Judge Webster: Thank you very-much. Lloyd. Provost Douglas. Ladies and gentlemen. Friends and colleagues.leasure to be with you tonight, and to fill in for George Tenet usmould like toew brief comments, along with Lloyd and George and the others who have noted tonight Ihe circumsianccs in the events of today. We do gather tonight in the midstrail tragedy here at. and although many ofthe Conference participants have only just arrived at College Station, we. too. share the feeling of shock and sorrow that pervades this campus. All of us have
been deeply moved hy the spirit of solidarity and compassion that everyone is showing in thishe students, the faculty, the University leadership, the rescue personnel, the townspeople, and the authorities. And we're all most grateful to all those at the University who have worked so long and hard for many months to put this Conference together, and. under these tragic circumstances, we will do everything lhat we can do ensure thai we do not add lo Iheir enormous burdens. Our hearts and prayers go out to the families and friends of the students who have died or who have been injured in Ihis terrible accident. Whenever wonderful young lives are lost, werecious piece of ouriilurc lhat all of us here tonight have sought to make more free and more secure for our country and the world.
Well, this Conference has as its subject "US Intelligence and Ihe End ofthe Coldneake more lhan scholarly interest in, because the twohat have been identified for special emphasis as the end. happen to coincide -fall within--my term as Director of Central Intelligence. I'm sure that George Tenet woulduch broader and more interesting perspective. When he called mc to tell me that he was not going to be able lo make it for dinner tonight and would like me to lake hissked him if he was Millhoughtouldeard and pass as George Tenet, hut George says he's not wearing that beard anymore, and it's just asemember goingighly classified trip to China toward the end of my tenure, and ihey requestedear darkeard,ustache.aid, "I'll do almost anything else, buto you have to take me as you find mc,ope lhal some of my views will coincide with so many of you who worked wilh mc during those mcmoiahlc years as the Cold War cameonclusion. The CIA's Center
for the Study of Intelligence and the Bush School of Government for Presidential Studies haveeally tern lie job in organizing this event It was their inspired idea to bring those who presided over our national security and intelligence communities in the final phase of the Cold War together with the scholars who can tell us what wc were really thinking and doing, or what we should have been thinking and doing. Each of us has arrived at the Conference with unique experiences and strong opinions, and that will make tor interesting discussions. The Conference will be even morehink, and enlightening if we also come lo it wilh open minds. One of the reasons lhat this Conference is so valuable is that it allows us all. especially the intelligence officers and policy makers who intensely lived those fateful years, to view events, judgments and decisions wilh greater objectiv ity and clarity. There is one thing, however,ee exactly the same wayid ten yearsook with great pride on the men and women of IJS intelligence, who serve this country with enormous intellectual integrity, skill, and danng.ill always be grateful to Presidents Reagan and Bush for the privilege of working with such lalenled and dedicated professionals, such as Dick Ken and Bob Gales, at my side, and with other wonderful intelligence officers throughout the Community, many of whom are here tonighthould mention that we are very pleased to have with us an important icon of our profession, who was in this struggle from the early days, ami who hasreat friend and neighbor and mentor to me, Dick Helms, [applause)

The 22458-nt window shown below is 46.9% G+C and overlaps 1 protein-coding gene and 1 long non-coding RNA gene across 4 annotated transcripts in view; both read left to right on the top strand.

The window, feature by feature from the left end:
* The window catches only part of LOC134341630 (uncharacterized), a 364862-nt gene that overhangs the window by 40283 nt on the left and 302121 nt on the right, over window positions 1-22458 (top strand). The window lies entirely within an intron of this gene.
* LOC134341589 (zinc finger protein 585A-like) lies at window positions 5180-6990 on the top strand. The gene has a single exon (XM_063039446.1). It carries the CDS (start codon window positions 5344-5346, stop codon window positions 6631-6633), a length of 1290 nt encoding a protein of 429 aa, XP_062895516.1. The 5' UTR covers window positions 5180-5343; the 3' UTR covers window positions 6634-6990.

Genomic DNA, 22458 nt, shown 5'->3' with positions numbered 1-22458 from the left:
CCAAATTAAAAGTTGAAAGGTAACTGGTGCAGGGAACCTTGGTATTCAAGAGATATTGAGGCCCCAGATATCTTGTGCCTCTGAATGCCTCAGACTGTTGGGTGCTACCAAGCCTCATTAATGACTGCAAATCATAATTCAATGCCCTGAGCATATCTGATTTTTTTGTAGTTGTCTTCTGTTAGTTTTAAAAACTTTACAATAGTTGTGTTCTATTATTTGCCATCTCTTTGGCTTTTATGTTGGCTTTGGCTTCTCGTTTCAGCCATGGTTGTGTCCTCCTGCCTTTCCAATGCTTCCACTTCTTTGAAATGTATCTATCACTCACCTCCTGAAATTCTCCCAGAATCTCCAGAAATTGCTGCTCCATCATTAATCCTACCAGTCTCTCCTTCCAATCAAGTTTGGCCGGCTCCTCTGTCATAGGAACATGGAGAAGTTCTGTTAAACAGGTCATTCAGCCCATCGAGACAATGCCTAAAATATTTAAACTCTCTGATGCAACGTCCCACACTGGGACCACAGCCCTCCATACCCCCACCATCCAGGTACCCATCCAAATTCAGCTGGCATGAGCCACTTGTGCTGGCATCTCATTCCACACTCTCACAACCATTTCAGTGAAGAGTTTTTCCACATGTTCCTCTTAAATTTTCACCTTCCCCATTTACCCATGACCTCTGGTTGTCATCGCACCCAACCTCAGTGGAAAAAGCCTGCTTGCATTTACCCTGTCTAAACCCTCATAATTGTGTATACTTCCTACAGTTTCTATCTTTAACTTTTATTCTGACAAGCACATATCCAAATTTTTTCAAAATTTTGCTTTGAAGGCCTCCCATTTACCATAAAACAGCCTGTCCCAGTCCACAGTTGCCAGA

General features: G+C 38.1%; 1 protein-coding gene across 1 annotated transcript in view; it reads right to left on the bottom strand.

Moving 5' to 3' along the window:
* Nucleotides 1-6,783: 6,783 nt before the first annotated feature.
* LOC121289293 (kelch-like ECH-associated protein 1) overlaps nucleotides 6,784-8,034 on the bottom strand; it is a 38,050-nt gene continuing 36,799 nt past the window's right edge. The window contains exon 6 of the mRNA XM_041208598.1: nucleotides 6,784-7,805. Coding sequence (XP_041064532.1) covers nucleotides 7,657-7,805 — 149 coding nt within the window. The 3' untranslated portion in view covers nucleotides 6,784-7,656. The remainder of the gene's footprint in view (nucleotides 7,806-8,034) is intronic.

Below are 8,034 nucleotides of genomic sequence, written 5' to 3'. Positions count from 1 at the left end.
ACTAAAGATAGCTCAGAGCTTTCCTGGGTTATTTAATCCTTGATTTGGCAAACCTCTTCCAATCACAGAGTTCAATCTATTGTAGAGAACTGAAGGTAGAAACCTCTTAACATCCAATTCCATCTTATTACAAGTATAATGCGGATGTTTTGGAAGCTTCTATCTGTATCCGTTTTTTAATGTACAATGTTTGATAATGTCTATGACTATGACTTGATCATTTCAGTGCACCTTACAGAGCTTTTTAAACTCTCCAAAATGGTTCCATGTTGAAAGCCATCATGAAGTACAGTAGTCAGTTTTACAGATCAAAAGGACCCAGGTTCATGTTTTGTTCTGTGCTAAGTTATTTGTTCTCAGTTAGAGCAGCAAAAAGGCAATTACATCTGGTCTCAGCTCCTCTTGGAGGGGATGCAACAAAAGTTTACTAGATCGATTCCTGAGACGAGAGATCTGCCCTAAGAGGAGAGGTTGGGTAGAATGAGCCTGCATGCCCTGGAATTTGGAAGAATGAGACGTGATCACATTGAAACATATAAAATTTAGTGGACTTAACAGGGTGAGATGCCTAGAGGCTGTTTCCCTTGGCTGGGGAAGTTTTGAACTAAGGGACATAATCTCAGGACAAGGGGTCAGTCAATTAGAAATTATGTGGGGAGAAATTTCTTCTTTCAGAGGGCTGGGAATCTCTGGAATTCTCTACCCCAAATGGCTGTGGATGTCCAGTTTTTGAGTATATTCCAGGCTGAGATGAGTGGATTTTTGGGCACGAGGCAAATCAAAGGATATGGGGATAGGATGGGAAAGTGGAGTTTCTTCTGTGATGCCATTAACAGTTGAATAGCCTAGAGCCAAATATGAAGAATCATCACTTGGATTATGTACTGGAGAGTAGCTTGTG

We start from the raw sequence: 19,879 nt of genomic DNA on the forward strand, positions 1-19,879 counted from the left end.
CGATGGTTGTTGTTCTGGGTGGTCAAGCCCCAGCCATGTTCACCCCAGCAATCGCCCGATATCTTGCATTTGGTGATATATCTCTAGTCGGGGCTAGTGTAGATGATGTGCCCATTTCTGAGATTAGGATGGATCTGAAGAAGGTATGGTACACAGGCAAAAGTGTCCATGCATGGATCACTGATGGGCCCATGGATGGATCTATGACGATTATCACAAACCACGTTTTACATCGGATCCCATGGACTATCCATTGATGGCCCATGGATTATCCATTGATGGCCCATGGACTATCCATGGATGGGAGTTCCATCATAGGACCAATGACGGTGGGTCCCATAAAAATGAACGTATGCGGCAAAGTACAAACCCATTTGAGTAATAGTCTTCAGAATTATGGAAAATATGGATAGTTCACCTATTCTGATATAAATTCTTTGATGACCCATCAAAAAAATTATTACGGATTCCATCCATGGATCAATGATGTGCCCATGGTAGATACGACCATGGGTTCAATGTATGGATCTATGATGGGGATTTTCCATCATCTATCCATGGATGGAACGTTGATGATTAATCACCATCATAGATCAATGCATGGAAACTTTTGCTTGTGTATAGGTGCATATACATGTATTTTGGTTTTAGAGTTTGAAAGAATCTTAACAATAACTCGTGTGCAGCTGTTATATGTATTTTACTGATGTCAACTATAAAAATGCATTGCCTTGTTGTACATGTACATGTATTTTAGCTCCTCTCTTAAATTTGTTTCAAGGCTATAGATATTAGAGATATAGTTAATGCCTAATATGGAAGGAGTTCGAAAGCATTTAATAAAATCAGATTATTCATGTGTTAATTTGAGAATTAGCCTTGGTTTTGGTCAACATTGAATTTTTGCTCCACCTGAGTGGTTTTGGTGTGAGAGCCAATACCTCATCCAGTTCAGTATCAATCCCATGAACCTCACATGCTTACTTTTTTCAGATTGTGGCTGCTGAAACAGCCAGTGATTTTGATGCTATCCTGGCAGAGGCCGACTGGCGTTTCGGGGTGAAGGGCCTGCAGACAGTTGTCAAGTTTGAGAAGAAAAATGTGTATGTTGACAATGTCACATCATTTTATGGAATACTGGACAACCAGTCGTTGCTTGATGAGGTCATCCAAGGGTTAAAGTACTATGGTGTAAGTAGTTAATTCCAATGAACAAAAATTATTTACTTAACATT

Historicallyecade is an instant But now is not too soon lo begin systematically discussing and recording for posterity what happened ten years ago. and why. Shortly alter ihe fall ofthe Berlin Wall, our Chief of Station gaveiece ofthe
Wallase that was inscribed with ehc" By1 was the year that my youngest daughter was bom.9 was the year her daughter was bom. My daughter's generation lived for all those years under the cloud symbolized by Ihe Berlin Wall, and now my ten-year-old granddaughter has grown upotally new world. And I'm glad that the record of her granddad and others' efforts and those of his colleagues as the Cold War was ending, will be available to her and others when she is old enough to have an interest, and. perhaps, learn from it. along with others who will have responsibility tor serving and being good citizens in this country. I've always seen itlessing,urden, for US intelligence to be an integral pari of America's democratic system, accountable for our actions and flic quality of our work to Ihe elected leaders, and. ultimately, to the American people. An important part of accountability is providing declassified information lo fill the gaps in the historical record. The publicight to know* what the Intelligence Cornmunity did during the Cold War, and how well we performed. It was fascinating for me to reacquaint myself with the documents that were declassified for thisnow thai you have all enjoyed reading them and have been reminded of the limes in which they came out and Ihe circumstances. Many of ihese materials, particularly those dealing wilh military strategic issues, contain data once considered among the most sensitive held by the Intelligencenderstand that many more Cold War-era documents have been, or will be. made available through Ihe National Archives and Records Administration. Never before has the Intelligence Community voluntarily released Cold War records of such recent vintage, and no otherIS institution or foreign intelligence community- has produced anything comparable. Ours is. indeed, the most open intelligence system in the world. Wc know that there are